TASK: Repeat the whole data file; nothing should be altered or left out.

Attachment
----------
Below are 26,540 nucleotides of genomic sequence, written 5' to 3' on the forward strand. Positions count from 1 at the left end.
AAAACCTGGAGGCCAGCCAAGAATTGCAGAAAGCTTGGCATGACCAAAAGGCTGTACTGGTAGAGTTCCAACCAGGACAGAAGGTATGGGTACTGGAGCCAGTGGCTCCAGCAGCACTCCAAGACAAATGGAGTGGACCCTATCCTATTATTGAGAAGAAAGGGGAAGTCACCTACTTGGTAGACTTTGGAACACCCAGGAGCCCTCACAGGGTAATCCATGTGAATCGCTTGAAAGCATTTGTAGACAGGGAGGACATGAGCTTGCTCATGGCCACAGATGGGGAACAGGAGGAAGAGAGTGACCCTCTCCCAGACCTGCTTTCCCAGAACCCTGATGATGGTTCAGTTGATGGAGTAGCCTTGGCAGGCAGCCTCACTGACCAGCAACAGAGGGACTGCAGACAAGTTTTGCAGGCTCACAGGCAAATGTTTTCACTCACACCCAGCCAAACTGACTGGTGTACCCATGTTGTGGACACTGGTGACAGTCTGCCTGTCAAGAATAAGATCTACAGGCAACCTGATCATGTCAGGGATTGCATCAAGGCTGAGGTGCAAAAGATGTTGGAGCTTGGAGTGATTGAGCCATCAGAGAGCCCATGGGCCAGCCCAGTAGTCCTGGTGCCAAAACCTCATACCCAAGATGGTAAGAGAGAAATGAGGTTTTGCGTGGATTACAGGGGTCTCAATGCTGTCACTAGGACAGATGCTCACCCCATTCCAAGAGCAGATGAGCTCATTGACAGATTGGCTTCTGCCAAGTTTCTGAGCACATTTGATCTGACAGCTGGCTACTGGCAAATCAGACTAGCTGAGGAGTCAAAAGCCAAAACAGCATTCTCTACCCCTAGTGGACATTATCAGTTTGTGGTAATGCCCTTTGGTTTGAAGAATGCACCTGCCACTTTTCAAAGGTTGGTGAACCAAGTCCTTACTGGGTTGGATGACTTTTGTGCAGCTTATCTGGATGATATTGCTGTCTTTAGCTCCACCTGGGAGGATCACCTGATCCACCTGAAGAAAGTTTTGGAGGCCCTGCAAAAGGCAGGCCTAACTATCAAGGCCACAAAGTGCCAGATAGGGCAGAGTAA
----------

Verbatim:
Below are 26,540 nucleotides of genomic sequence, written 5' to 3' on the forward strand. Positions count from 1 at the left end.
AAAACCTGGAGGCCAGCCAAGAATTGCAGAAAGCTTGGCATGACCAAAAGGCTGTACTGGTAGAGTTCCAACCAGGACAGAAGGTATGGGTACTGGAGCCAGTGGCTCCAGCAGCACTCCAAGACAAATGGAGTGGACCCTATCCTATTATTGAGAAGAAAGGGGAAGTCACCTACTTGGTAGACTTTGGAACACCCAGGAGCCCTCACAGGGTAATCCATGTGAATCGCTTGAAAGCATTTGTAGACAGGGAGGACATGAGCTTGCTCATGGCCACAGATGGGGAACAGGAGGAAGAGAGTGACCCTCTCCCAGACCTGCTTTCCCAGAACCCTGATGATGGTTCAGTTGATGGAGTAGCCTTGGCAGGCAGCCTCACTGACCAGCAACAGAGGGACTGCAGACAAGTTTTGCAGGCTCACAGGCAAATGTTTTCACTCACACCCAGCCAAACTGACTGGTGTACCCATGTTGTGGACACTGGTGACAGTCTGCCTGTCAAGAATAAGATCTACAGGCAACCTGATCATGTCAGGGATTGCATCAAGGCTGAGGTGCAAAAGATGTTGGAGCTTGGAGTGATTGAGCCATCAGAGAGCCCATGGGCCAGCCCAGTAGTCCTGGTGCCAAAACCTCATACCCAAGATGGTAAGAGAGAAATGAGGTTTTGCGTGGATTACAGGGGTCTCAATGCTGTCACTAGGACAGATGCTCACCCCATTCCAAGAGCAGATGAGCTCATTGACAGATTGGCTTCTGCCAAGTTTCTGAGCACATTTGATCTGACAGCTGGCTACTGGCAAATCAGACTAGCTGAGGAGTCAAAAGCCAAAACAGCATTCTCTACCCCTAGTGGACATTATCAGTTTGTGGTAATGCCCTTTGGTTTGAAGAATGCACCTGCCACTTTTCAAAGGTTGGTGAACCAAGTCCTTACTGGGTTGGATGACTTTTGTGCAGCTTATCTGGATGATATTGCTGTCTTTAGCTCCACCTGGGAGGATCACCTGATCCACCTGAAGAAAGTTTTGGAGGCCCTGCAAAAGGCAGGCCTAACTATCAAGGCCACAAAGTGCCAGATAGGGCAGAGTAA